Nevin Shapiro's Betting Connection, Adam Meyer, Indicted for Bilking Millions With Threats

For years, Adam Meyer has occupied a unique space on the local sports scene. A "sports handicapper," he boasted he could predict which team would win 60 percent of the time, and through his Real Money Sports Inc., he offered that edge to gamblers for annual fees up to $250,000.

According to federal prosecutors, though, Meyer also had a side business in extortion and fraud. He was indicted this week in Wisconsin for allegedly concocting an elaborate scheme to threaten a former customer to give him more than $25 million.

Meyer's name is likely familiar to any serious fan of the University of Miami, because he also played a role in the Nevin Shapiro scandal. The Ponzi schemer sent millions to Meyer for sports bets, with the handicapper later agreeing to repay investors nearly $1 million.

The charges in Wisconsin stem from a client in Fond du Lac who went to Meyer for gambling advice in 2007. Within a year, the man wired more than $1.2 million to the handicapper; for reasons unspecified in the indictment, that money was later seized by law enforcement officials in Florida.

That's when, the feds say, Meyer's scheme rolled into motion. The handicapper soon called the Wisconsin gambler back with disturbing news: A bookie named "Kent Wong" was threatening Meyer over an unpaid debt -- and Wong believed the Wisconsin man was his "gambling partner," equally on the hook.

Soon, Wong himself began calling the Wisconsin man, according to the indictment. The man's family, Wong said, would be in danger if he didn't pay up. Between July 2009 and December 2011, the man wired millions, the feds say.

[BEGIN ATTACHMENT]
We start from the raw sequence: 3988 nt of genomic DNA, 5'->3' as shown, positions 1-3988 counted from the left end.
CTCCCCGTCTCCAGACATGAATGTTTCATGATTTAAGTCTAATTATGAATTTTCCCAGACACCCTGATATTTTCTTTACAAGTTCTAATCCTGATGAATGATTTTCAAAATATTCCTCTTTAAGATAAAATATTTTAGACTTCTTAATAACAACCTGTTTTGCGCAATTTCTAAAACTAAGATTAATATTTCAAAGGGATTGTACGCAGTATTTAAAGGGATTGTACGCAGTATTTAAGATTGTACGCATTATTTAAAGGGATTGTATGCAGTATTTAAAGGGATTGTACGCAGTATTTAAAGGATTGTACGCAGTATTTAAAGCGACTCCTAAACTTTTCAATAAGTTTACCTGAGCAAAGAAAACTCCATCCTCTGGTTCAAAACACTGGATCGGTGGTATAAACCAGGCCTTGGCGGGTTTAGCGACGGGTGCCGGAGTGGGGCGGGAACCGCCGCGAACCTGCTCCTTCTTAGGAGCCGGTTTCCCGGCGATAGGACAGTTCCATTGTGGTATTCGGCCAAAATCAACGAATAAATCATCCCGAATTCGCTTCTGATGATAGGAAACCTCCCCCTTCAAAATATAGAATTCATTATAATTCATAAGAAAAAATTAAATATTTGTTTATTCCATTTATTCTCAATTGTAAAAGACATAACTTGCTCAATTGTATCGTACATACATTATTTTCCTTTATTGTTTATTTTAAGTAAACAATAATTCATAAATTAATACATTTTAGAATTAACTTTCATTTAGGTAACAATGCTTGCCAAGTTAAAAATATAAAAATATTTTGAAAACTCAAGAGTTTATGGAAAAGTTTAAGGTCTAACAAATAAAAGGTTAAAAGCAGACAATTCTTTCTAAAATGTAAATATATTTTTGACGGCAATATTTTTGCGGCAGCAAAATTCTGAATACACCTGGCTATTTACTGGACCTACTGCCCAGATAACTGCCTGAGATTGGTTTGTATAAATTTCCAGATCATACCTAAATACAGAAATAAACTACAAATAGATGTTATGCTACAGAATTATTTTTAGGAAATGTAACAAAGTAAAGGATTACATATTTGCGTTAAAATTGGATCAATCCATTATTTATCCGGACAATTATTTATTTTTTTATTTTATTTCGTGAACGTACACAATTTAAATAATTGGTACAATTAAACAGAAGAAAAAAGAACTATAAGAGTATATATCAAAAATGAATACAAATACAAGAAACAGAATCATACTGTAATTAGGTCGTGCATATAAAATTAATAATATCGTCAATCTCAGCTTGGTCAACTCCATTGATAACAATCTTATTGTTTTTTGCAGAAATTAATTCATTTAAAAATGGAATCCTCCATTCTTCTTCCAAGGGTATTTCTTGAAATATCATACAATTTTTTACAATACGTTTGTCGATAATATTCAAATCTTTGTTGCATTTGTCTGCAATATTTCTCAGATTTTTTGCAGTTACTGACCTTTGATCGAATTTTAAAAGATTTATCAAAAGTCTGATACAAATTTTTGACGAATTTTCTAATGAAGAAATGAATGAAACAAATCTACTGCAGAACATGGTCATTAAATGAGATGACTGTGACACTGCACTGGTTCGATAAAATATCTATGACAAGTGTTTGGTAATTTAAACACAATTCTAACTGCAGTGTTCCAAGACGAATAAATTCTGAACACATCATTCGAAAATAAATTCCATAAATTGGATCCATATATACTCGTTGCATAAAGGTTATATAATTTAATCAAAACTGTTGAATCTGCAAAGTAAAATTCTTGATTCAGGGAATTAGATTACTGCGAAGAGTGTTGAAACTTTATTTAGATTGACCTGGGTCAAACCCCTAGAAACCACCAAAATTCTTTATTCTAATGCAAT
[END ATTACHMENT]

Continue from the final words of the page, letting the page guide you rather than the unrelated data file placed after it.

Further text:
Then, in early 2012, the Wisconsin man told Meyer the game was up. He wanted out. Meyer, prosecutors say, agreed and said he'd travel to Wisconsin to repay some of the money. Instead, he showed up with an associate who pulled a gun and threatened the man, who eventually wired another $9.8 million to Florida.

But prosecutors say Kent Wong, in fact, never existed. He was simply an alter ego of Meyer's, and the gambling expert used all the millions the Wisconsin man sent for his own purposes.

Meyer stands accused of fraud by wire, radio, or television; interfering with commerce through threats of violence, racketeering, and extortion; and gun charges.

He plans to plead not guilty, his attorney, Brian Bieber, tells Riptide.

"The indictment sets forth many facts, some of which are inaccurate," Bieber says. "The courtroom is the most appropriate place for the details to come to light. And that's what we expect to happen."

Meyer's role in Nevin Shapiro's case came to light as trustees sought to unwind the $800 million Ponzi scheme that blossomed into a colossal scandal for UM. Shapiro was a high-profile booster for the football and basketball teams who later leveled charges of wrongdoing by coaches and assistants. A trustee later found that Shapiro had sent at least $5 million to Meyer to place bets for him; Meyer eventually agreed to repay $900,000.

For a time, he was a regular on local TV and national news shows, talking up his sports betting prowess:

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